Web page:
One of Sayville’s newest stores may very well serve as a barometer of sorts for how well the small communities of Long Island are faring as the recession slowly rebounds.
The LI Gold Mine store opened in early July in the Carvel shopping center at four corners. Patch stopped in to talk to the new owners but they weren’t available as of press time but as another Sayville storeowner, who’s been a gold dealer for years and been buying from locals for over a year explains, there's a current gold rush on and it isn’t likely to ebb anytime soon.
In fact, selling gold, whether to help pay the bills or fund the next vacation, is a much more common activity as residents continue to grapple with job loss and income drops.
The rush is tied to both the economy as well as the price of gold itself. When the gold price spikes so do sales. When the gold price drops, so does sales activity.
“People are much more speculative these days and jewelry is not a necessity,” said Peter Setzer, who along with his partner Kevin Farrell opened Time Tunnel Antiques in June, 2011 on Main Street.
Setzer has run consignment and antique shops on Long Island and in Flushing, Queens for many years since retiring as a high school teacher.
Today’s gold rush isn’t as fast and furious as it was back when selling gold first took off in the early 1980s, said Setzer, and it’s not as frantic as two years ago when the recession hit Long Island fast and hard. But it’s still a hot commodity, and sterling silver is fast becoming just as popular.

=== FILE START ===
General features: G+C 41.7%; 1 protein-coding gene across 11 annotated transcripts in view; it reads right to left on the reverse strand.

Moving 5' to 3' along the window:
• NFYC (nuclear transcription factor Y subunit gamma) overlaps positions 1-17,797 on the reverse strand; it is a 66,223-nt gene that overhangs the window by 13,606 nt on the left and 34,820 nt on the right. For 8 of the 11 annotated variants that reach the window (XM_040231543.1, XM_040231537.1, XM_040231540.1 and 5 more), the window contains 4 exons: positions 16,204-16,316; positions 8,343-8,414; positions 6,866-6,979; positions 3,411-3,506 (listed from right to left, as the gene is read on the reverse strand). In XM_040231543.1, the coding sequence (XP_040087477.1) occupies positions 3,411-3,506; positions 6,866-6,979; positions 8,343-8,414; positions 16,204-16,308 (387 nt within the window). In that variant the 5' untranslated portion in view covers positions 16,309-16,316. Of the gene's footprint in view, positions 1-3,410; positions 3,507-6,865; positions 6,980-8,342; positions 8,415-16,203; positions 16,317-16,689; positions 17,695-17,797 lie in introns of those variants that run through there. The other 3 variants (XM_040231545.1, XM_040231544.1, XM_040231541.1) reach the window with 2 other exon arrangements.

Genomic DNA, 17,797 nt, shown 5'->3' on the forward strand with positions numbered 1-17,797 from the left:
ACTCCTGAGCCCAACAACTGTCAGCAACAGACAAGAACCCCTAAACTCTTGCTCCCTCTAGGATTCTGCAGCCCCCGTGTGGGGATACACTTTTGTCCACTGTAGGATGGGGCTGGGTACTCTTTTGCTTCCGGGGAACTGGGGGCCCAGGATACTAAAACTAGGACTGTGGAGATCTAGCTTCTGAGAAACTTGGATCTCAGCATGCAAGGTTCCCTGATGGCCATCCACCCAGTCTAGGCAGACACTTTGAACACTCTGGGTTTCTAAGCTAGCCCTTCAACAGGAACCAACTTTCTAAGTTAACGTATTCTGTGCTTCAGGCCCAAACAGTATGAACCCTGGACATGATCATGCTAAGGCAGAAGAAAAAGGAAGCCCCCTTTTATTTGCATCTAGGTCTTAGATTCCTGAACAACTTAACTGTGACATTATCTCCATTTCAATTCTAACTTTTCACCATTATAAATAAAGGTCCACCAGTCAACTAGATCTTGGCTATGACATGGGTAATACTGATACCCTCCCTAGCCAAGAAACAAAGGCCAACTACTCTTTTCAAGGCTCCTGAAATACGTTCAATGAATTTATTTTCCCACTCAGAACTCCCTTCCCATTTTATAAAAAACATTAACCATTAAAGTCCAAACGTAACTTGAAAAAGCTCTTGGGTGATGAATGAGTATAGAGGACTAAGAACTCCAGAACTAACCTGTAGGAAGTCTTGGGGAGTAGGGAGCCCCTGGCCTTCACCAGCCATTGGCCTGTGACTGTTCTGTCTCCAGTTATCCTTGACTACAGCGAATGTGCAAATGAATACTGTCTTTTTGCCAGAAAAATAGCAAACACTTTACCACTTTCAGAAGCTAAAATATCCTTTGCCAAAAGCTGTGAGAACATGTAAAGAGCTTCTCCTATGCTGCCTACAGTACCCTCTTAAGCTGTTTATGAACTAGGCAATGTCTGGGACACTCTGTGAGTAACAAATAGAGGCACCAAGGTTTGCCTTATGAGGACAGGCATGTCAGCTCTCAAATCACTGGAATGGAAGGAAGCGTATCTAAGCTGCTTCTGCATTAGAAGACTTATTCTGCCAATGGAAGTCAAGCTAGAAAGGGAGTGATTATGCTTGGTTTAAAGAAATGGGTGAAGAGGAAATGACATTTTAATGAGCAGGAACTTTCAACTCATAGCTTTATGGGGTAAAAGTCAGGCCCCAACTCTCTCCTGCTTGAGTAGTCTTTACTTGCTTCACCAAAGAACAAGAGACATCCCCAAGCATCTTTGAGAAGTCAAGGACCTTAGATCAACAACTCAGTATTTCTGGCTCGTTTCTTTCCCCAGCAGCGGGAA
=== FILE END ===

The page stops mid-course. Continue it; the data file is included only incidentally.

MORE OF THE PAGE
Setzer’s antiques business is seeing more gold and silver sales these days as people are much more aware of the potential value of what’s sitting in jewelry boxes and drawers.
One customer recently stopped in with a big jewelry box of items, explaining she had been out of work for two years and was just wondering what she may get for some family pieces she had been hanging on to but that had no sentimental value.
“She discovered the items were valued at several thousand dollars and sold them and related that she could now continue to pay mortgage for awhile,” recalled Setzer.
While some customers are making deals to get needed cash for bills, others are just looking for funds to pay for extras, such as a grandmother who came in with a box of her jewelry hoping to get enough to enjoy a great meal out with her family during a vacation to Puerto Rico.
“She is standing here with a few of her grandchildren and they’re asking what will you do with the money and she says she’ll take everyone out to dinner at the end of the trip,” recalled Setzer.
The final sales tally came as a big surprise as the woman discovered her items were twice, nearly three times, as valuable as initially thought.
“She tells the grandkids we’ll go out to dinner before we leave. We’ll eat everyday she said with a laugh” said Setzer with a smile.
What residents may not realize, when looking to sell gold, is that the price point isn’t just about the value of gold on that given day. What buyers are willing to pay also includes covering overhead costs and marketing costs and that’s why prices can fluctuate between gold dealers.
“The guy who does a lot of advertising and offers freebies likely isn’t going to give the same price as someone who doesn’t have to pay for those things,” explained Setzer. For example, a customer stopped in to relate about selling a few items to a gold buyer and what he got in return.
“I would have given him about $60 more,” said Setzer.